In review: Three Way Matthew Treviño, baritone. Photo by Jason Lee Denton.

In review: Three Way

Tracy Monaghan

Rarely do we find a postmodern opera that builds in time for audiences to belly laugh, a postmodern opera that encapsulates the complexity and depth of evolving identity and sexuality, and a postmodern opera that is both elegant and accessible.

In Nashville Opera’s production of Three Way, with music by Robert Paterson and libretto by David Cote, we find a postmodern opera with all of those things, simultaneously. This production levels the audience’s playing field in a sophisticated way: pairing common, yet updated, operatic tropes with relevant, topical humor and relatable music. That Nashville Opera is premiering it just adds to the innovation: exposure to culture so outwardly, unabashedly about sex (whatever form it takes) will very likely challenge the typical Nashville Opera patron (#biblebelt). Three Way manages to take a subject that is most taboo, particularly in the American South, and – I think, I hope – manages to inspire its audiences to a greater understanding of their fellow person…which is something we all super need right now.

But: it isn’t unlike watching a TV sex scene with your dad…things get pretty real and potentially uncomfortable.

Three Way is made up of three one-acts: The Companion, Safe Word, and Masquerade, with a small cast for each. The Companion is a look into the not-too-distant future: Maya, sung by soprano Danielle Pastin, experiences varying levels of discontent with her companion, an android, all the while yearning for the perfect mate. Samuel Levine sings Maya’s companion, Joe, in a consistent, colorful tenor that subtly develops as Joe’s character evolves. Ms. Pastin’s solid technique and clarity highlights the depth of her voice. Her timbre pairs well with Mr. Levine’s and with Wes Mason’s as Dax, a field IT agent. Mr. Mason’s powerful, expressive baritone is better suited to his role in the third act (Masquerade), though, that is true of all three singers. Something in The Companion seemed to not quite gel.

Samuel Levine in The Companion, Photo by Jason Lee Denton.

I was wary, then of the remaining acts in Three Way, but was very happily surprised. In Safe Word, mezzo Eliza Bonet and Nashville Opera fave/babe Matthew Treviño play a dominatrix and her client, respectively. The Client’s character demands a very wide scope of contradictory emotion in just one act, and Mr. Trevino seamlessly moves through that scope – even when he’s in a dolly dress and a wig of ringlets while singing a rather sinister aria. Mr. Treviño’s robust and impactful bass voice led us through a fairly dense narrative, equaled by Ms. Bonet’s bright voice and sincerity in her characterization. At times April Ludgate-esque, Ms. Bonet as the Domme oscillates between innocence and experience in a most pleasing way. Safe Word probably puts its general audience instantly at some level of discomfort, and (TWIST!) leaves us feeling introspective about what darkness is in our own desire.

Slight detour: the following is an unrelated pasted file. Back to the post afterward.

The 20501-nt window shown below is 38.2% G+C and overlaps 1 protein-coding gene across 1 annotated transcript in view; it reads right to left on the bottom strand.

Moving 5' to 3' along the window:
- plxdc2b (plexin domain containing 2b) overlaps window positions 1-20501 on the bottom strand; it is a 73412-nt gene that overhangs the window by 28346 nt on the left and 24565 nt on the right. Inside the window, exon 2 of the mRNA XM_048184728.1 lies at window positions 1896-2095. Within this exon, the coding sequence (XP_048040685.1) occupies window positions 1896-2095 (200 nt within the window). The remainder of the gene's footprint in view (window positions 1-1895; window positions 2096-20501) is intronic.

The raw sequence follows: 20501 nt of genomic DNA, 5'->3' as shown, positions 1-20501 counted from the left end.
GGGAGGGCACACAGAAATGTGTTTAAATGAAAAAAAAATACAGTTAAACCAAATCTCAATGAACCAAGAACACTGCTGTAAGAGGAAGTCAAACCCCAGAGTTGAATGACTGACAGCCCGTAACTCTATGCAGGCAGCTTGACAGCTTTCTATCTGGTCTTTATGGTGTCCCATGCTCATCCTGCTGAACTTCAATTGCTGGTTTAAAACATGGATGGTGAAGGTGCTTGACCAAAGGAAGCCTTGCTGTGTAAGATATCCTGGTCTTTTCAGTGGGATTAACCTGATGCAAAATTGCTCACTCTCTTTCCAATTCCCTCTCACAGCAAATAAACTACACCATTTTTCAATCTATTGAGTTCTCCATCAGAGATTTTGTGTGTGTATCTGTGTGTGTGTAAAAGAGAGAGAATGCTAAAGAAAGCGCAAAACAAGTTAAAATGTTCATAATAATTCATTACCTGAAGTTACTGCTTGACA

Eliza Bonet in Safe Word. Photo by Jason Lee Denton.

The Masquerade was my favorite of the night, including all the aforementioned singers and adding soprano Courtney Ruckman as Jessie, mezzo Melisa Bonetti as Tyler, and countertenor(!) Jordan Rutter as Kyle. The scene is easily recognizable as a swingers’ party (not that I’ve been to one), the couples present being a “groovy” country club couple (sung by Ms. Pastin and Mr. Mason), a WASPy, normy couple of thirtysomethings (sung by Ms. Ruckman and Mr. Levine), a pair of post-gender partners (sung by Ms. Bonetti and Mr. Rutter), and the hosts (sung by Ms. Bonet and Mr. Trevino). As the characters abandon their paradigms and some inhibitions, they reach out to grasp a deeper understanding of each other and themselves. This is best exemplified in Mr. Ruckman’s treatment of Kyle, whose (long) aria takes us through some of the complexities of gender identity and fluidity. I’m here for an opera that explains to straight people what being trans- or cis-gender is. Hopefully, we as the audience come to a deeper understanding with them.

Three Way marries wit and poignancy, and it’s fun to think about its treatment of sexuality parallels that of classic operas – and to pick out the homage to classic operas (a masquerade, a mezzo in pants – how Fledermaus!). A wild addition to the season, Three Way enjoys a fine premiere at Nashville Opera, running until January 29. The production will go to Brooklyn Academy of Music in the spring, and that’s a really good thing, because a lot of people should see this opera.

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